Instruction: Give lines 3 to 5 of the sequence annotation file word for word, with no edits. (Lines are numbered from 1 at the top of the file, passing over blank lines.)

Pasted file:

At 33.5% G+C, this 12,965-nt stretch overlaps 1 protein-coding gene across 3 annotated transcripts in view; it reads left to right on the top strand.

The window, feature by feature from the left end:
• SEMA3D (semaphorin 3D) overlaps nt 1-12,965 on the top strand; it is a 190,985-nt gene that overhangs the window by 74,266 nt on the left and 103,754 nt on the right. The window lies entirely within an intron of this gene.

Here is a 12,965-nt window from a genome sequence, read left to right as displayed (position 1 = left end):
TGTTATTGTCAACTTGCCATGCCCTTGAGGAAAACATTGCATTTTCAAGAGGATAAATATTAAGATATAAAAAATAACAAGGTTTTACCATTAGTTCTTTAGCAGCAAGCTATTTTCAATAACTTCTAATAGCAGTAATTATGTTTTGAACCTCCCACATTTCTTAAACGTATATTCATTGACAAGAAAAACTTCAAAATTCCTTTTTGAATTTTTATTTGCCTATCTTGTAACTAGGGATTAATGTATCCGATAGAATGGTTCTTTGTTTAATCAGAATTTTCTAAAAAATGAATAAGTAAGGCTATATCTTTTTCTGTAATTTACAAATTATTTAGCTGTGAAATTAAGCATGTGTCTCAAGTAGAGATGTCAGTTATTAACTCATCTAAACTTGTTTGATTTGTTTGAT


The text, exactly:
• SEMA3D (semaphorin 3D) overlaps nt 1-12,965 on the top strand; it is a 190,985-nt gene that overhangs the window by 74,266 nt on the left and 103,754 nt on the right. The window lies entirely within an intron of this gene.

Here is a 12,965-nt window from a genome sequence, read left to right as displayed (position 1 = left end):
TGTTATTGTCAACTTGCCATGCCCTTGAGGAAAACATTGCATTTTCAAGAGGATAAATATTAAGATATAAAAAATAACAAGGTTTTACCATTAGTTCTTTAGCAGCAAGCTATTTTCAATAACTTCTAATAGCAGTAATTATGTTTTGAACCTCCCACATTTCTTAAACGTATATTCATTGACAAGAAAAACTTCAAAATTCCTTTTTGAATTTTTATTTGCCTATCTTGTAACTAGGGATTAATGTATCCGATAGAATGGTTCTTTGTTTAATCAGAATTTTCTAAAAAATGAATAAGTAAGGCTATATCTTTTTCTGTAATTTACAAATTATTTAGCTGTGAAATTAAGCATGTGTCTCAAGTAGAGATGTCAGTTATTAACTCATCTAAACTTGTTTGATTTGTTTGAT